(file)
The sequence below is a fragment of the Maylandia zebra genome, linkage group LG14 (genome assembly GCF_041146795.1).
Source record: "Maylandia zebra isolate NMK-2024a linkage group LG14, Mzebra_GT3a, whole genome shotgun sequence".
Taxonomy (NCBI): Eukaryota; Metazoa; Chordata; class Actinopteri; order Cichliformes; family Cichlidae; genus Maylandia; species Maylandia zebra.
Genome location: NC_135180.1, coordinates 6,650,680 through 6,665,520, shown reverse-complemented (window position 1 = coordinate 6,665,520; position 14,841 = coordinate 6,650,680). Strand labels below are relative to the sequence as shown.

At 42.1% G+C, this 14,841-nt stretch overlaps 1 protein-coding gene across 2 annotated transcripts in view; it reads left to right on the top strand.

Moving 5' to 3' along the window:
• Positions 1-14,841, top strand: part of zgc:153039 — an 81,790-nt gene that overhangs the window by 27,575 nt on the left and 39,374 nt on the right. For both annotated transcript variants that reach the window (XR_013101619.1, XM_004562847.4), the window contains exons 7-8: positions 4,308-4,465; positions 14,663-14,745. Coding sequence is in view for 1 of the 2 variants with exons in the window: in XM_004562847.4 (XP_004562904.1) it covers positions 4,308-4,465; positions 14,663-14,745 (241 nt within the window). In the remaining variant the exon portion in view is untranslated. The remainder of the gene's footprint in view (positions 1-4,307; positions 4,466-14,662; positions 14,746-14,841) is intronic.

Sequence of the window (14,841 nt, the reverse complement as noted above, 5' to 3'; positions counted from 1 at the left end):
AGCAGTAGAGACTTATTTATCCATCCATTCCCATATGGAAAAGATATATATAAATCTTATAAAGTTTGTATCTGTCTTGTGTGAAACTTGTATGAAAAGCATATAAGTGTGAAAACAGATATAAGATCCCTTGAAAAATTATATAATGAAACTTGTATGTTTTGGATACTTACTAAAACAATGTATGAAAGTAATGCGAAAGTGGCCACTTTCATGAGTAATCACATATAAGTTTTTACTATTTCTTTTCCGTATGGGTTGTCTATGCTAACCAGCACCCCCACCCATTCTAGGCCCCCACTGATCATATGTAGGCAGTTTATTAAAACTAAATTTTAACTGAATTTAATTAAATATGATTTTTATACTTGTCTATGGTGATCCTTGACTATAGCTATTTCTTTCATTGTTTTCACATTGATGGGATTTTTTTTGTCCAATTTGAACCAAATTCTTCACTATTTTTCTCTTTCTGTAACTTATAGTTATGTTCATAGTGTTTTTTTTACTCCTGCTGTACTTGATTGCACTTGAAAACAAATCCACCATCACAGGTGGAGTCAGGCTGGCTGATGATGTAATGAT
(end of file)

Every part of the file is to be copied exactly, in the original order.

The sequence below is a fragment of the Maylandia zebra genome, linkage group LG14 (genome assembly GCF_041146795.1).
Source record: "Maylandia zebra isolate NMK-2024a linkage group LG14, Mzebra_GT3a, whole genome shotgun sequence".
Taxonomy (NCBI): Eukaryota; Metazoa; Chordata; class Actinopteri; order Cichliformes; family Cichlidae; genus Maylandia; species Maylandia zebra.
Genome location: NC_135180.1, coordinates 6,650,680 through 6,665,520, shown reverse-complemented (window position 1 = coordinate 6,665,520; position 14,841 = coordinate 6,650,680). Strand labels below are relative to the sequence as shown.

At 42.1% G+C, this 14,841-nt stretch overlaps 1 protein-coding gene across 2 annotated transcripts in view; it reads left to right on the top strand.

Moving 5' to 3' along the window:
• Positions 1-14,841, top strand: part of zgc:153039 — an 81,790-nt gene that overhangs the window by 27,575 nt on the left and 39,374 nt on the right. For both annotated transcript variants that reach the window (XR_013101619.1, XM_004562847.4), the window contains exons 7-8: positions 4,308-4,465; positions 14,663-14,745. Coding sequence is in view for 1 of the 2 variants with exons in the window: in XM_004562847.4 (XP_004562904.1) it covers positions 4,308-4,465; positions 14,663-14,745 (241 nt within the window). In the remaining variant the exon portion in view is untranslated. The remainder of the gene's footprint in view (positions 1-4,307; positions 4,466-14,662; positions 14,746-14,841) is intronic.

Sequence of the window (14,841 nt, the reverse complement as noted above, 5' to 3'; positions counted from 1 at the left end):
AGCAGTAGAGACTTATTTATCCATCCATTCCCATATGGAAAAGATATATATAAATCTTATAAAGTTTGTATCTGTCTTGTGTGAAACTTGTATGAAAAGCATATAAGTGTGAAAACAGATATAAGATCCCTTGAAAAATTATATAATGAAACTTGTATGTTTTGGATACTTACTAAAACAATGTATGAAAGTAATGCGAAAGTGGCCACTTTCATGAGTAATCACATATAAGTTTTTACTATTTCTTTTCCGTATGGGTTGTCTATGCTAACCAGCACCCCCACCCATTCTAGGCCCCCACTGATCATATGTAGGCAGTTTATTAAAACTAAATTTTAACTGAATTTAATTAAATATGATTTTTATACTTGTCTATGGTGATCCTTGACTATAGCTATTTCTTTCATTGTTTTCACATTGATGGGATTTTTTTTGTCCAATTTGAACCAAATTCTTCACTATTTTTCTCTTTCTGTAACTTATAGTTATGTTCATAGTGTTTTTTTTACTCCTGCTGTACTTGATTGCACTTGAAAACAAATCCACCATCACAGGTGGAGTCAGGCTGGCTGATGATGTAATGAT